jack EgglestonFlint will need water for a long time to come. Find out how you can help by visiting the Southeast Michigan Synod website at

Congress is currently considering funding for resources to make the water in Flint safe to drink again. Find out more and take action by visiting the ELCA Advocacy Action Center.

This Sunday when I preach at Salem, I will bring cases of water and two of my own large drinking water bottles. When I return home I will refill them from my faucet and remember the people in Flint. I will be more attentive to ELCA blogs and advocacy requests. Jesus, who gives life-giving water, compels me to do this and to act.

ELCA World Hunger is providing support to address the immediate need for water and food through the Southeast Michigan Synod. Click here to show your support for the welfare of Flint and to ensure that we can continue to work for systemic change that truly supports our brothers and sisters facing poverty and hunger. 

The Paris agreement: What’s next?

By Mary Minette

mary 3After nearly 10 years of service as ELCA Advocacy director for Environmental Policy and Education, Mary Minette has completed her work with the ELCA Advocacy Office and is moving to a new position.

 “Mary has provided tremendous leadership for the whole church in her vocation and passion to care for creation. Her voice and perspective is respected from Washington, D.C., to congregations and synod assemblies throughout the church.” – Stephen Bouman, ELCA executive director for Congregational and Synodical Mission

 We hope you enjoy her final Living Earth Reflection below. Mary’s thoughtful and faithful leadership will be greatly missed by Lutheran advocates and ecumenical partners, but in her new role she continues her work for creation justice. Please join us in thanking God for Mary’s ministry and wishing her the best of luck!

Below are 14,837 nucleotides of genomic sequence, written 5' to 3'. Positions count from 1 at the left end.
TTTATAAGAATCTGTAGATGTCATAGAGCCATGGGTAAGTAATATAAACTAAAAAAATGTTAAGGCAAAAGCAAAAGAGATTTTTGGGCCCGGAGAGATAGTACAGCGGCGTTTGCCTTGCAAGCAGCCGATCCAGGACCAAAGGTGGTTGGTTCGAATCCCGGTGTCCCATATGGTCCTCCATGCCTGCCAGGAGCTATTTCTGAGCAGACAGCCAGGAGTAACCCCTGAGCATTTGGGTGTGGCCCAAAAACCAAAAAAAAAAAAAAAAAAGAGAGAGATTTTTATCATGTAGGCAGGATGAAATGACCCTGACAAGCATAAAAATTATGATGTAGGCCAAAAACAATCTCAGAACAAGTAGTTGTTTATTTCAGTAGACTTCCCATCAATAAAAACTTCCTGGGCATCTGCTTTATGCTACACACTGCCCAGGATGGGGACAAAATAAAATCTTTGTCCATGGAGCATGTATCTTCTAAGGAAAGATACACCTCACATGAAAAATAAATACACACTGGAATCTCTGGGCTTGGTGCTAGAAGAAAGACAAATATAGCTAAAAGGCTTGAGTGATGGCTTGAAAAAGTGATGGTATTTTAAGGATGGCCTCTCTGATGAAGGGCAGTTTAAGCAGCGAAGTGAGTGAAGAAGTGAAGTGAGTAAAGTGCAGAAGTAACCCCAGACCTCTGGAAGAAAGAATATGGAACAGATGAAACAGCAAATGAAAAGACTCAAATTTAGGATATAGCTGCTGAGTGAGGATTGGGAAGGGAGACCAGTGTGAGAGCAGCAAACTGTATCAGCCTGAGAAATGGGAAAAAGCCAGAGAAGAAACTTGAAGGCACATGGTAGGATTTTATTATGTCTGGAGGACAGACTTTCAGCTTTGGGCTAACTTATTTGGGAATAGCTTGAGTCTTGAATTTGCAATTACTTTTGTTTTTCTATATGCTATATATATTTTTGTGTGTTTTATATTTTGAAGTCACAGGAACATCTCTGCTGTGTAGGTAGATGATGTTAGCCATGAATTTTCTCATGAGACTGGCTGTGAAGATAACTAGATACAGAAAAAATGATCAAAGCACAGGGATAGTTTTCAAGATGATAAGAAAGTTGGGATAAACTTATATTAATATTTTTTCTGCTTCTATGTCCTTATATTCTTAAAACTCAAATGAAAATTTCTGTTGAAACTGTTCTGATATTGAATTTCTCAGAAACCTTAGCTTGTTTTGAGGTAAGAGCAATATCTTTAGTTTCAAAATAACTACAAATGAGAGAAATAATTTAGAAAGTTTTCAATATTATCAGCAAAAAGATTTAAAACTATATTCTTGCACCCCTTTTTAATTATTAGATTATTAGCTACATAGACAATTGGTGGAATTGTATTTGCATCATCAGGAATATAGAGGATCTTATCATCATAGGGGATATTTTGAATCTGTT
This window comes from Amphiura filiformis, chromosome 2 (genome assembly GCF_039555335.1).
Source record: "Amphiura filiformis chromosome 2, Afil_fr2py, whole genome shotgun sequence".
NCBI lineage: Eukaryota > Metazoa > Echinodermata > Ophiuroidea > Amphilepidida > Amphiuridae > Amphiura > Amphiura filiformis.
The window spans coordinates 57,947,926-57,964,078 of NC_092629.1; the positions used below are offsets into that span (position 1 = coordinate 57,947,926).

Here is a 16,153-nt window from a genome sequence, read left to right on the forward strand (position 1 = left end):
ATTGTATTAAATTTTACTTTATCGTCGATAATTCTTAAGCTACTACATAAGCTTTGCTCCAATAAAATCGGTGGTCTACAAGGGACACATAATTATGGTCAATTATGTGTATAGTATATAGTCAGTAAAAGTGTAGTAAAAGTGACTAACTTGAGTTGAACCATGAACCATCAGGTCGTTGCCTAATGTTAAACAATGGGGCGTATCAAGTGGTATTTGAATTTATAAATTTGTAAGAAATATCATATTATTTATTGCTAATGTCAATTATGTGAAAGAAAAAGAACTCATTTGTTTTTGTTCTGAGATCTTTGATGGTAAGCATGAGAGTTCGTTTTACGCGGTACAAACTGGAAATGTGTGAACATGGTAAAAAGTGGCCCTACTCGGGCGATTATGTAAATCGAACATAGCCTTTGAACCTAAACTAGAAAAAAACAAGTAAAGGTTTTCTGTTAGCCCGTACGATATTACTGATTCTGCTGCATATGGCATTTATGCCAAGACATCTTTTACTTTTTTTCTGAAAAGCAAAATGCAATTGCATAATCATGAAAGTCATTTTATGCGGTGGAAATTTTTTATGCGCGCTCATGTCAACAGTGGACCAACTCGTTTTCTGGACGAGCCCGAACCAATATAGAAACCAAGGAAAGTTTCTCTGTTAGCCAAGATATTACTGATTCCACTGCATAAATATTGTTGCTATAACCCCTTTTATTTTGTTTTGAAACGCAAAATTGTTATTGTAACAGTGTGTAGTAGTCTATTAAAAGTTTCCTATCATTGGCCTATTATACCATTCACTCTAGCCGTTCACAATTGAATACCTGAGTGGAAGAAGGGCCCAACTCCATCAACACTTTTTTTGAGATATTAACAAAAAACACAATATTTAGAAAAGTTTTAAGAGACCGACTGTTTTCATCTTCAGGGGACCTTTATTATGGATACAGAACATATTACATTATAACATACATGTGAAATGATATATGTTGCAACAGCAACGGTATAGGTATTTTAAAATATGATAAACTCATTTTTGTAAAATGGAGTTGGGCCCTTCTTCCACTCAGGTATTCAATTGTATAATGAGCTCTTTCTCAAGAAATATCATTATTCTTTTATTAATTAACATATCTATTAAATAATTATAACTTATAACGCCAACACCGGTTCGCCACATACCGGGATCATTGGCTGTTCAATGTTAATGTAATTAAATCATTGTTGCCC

On Dec. 12, 2015, in Paris, nearly 200 nations agreed for the first time to collectively take steps to address climate change. The Paris agreement was the culmination of years of movement building by groups ranging from environmentalists to labor unions, from local governments to the business community. The faith community has played a key role in the U.N. climate negotiations since their beginnings at the Earth Summit in Rio de Janeiro in 1992, but in Paris faith advocates were present in the highest numbers and had the greatest visibility and access ever.

Under the Paris agreement each country has pledged to set its own greenhouse gas emission reduction goals and to review those goals on a regular basis. As of this writing, 160 countries have submitted national goals, or Intended Nationally Determined Contributions (INDC).  The INDC for the United States includes actions across our economy—raising fuel economy standards for cars and trucks, regulating carbon dioxide emissions from power plants and methane emissions from oil and gas production, increasing energy efficiency, and encouraging adoption of renewable energy technologies. Other countries have also stepped forward with ambitious plans. For example, during the Paris meeting in December, leaders of African nations announced a new initiative that will make their continent a leader in the adoption of renewable energy—addressing both climate change and the continent’s need for energy development.